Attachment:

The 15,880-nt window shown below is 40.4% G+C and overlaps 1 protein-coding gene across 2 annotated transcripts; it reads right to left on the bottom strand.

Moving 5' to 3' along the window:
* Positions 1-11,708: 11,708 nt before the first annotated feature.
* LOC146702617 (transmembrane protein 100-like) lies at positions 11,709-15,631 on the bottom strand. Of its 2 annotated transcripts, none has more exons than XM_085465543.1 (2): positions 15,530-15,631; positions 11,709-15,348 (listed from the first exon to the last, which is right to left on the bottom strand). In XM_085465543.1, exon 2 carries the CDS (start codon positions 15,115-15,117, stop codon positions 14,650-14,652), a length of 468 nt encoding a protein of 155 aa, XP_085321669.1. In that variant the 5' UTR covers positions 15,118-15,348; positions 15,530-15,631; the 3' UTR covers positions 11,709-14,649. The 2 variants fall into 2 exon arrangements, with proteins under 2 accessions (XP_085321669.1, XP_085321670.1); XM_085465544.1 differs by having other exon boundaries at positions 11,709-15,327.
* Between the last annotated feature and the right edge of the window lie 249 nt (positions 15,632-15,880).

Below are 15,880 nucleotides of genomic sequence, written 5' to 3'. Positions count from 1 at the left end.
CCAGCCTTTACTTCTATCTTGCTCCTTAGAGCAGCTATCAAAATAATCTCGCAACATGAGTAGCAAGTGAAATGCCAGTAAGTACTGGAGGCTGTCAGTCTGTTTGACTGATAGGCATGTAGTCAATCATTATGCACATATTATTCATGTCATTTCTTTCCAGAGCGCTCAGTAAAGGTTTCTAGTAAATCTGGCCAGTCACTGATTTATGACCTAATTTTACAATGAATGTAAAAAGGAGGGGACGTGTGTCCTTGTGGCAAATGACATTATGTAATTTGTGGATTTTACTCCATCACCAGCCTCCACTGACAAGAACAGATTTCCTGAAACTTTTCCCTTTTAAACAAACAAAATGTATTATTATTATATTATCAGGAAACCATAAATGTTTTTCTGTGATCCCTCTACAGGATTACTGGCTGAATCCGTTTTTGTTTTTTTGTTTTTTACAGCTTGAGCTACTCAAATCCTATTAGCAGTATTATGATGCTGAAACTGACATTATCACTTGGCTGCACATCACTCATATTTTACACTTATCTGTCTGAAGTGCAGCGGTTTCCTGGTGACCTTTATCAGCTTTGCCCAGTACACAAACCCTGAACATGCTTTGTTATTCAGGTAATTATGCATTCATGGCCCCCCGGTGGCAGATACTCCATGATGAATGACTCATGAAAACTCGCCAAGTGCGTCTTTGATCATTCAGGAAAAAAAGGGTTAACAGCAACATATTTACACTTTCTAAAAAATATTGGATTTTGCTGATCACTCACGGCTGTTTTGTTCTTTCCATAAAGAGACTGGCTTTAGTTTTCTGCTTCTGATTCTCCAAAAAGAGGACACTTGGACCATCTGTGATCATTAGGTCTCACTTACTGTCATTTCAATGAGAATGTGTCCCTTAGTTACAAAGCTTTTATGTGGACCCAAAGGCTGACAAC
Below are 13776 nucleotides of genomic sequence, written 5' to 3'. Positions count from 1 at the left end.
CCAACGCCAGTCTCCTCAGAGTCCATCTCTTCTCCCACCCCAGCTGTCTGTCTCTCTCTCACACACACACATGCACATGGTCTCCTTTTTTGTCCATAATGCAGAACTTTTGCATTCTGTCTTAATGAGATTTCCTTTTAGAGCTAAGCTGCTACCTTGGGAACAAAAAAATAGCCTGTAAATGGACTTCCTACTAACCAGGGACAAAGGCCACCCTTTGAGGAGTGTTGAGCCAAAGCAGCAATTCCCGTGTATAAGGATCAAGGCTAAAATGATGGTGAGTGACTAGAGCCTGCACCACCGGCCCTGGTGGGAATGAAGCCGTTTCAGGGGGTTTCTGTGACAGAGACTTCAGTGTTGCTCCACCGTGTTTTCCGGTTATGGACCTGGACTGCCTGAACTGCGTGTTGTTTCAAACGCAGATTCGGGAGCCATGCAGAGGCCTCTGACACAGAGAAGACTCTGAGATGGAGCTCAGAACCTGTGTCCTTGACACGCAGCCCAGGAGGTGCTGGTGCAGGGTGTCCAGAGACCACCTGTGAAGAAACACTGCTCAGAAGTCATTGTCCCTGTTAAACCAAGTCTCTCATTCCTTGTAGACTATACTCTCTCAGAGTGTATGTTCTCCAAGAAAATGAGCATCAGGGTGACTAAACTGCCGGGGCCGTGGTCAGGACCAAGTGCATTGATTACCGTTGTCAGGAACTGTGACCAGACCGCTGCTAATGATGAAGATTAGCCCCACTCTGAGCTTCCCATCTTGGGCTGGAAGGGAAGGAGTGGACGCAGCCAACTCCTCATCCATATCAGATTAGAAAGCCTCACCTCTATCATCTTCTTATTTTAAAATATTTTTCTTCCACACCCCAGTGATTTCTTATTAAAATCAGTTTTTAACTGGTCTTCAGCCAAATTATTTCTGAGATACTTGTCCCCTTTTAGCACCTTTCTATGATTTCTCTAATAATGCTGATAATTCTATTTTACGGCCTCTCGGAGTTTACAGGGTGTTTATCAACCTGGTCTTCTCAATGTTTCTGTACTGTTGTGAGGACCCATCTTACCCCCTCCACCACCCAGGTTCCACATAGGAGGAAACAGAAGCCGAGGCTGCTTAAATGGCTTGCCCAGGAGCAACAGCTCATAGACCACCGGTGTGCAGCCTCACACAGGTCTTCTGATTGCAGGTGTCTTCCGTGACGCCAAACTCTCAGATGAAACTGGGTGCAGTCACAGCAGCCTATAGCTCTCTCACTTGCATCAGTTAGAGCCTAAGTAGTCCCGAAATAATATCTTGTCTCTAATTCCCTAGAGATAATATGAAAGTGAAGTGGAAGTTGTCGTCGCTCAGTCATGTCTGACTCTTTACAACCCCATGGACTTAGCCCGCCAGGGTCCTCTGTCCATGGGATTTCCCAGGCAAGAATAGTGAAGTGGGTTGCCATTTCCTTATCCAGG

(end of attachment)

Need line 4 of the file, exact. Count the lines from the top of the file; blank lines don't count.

* LOC146702617 (transmembrane protein 100-like) lies at positions 11,709-15,631 on the bottom strand. Of its 2 annotated transcripts, none has more exons than XM_085465543.1 (2): positions 15,530-15,631; positions 11,709-15,348 (listed from the first exon to the last, which is right to left on the bottom strand). In XM_085465543.1, exon 2 carries the CDS (start codon positions 15,115-15,117, stop codon positions 14,650-14,652), a length of 468 nt encoding a protein of 155 aa, XP_085321669.1. In that variant the 5' UTR covers positions 15,118-15,348; positions 15,530-15,631; the 3' UTR covers positions 11,709-14,649. The 2 variants fall into 2 exon arrangements, with proteins under 2 accessions (XP_085321669.1, XP_085321670.1); XM_085465544.1 differs by having other exon boundaries at positions 11,709-15,327.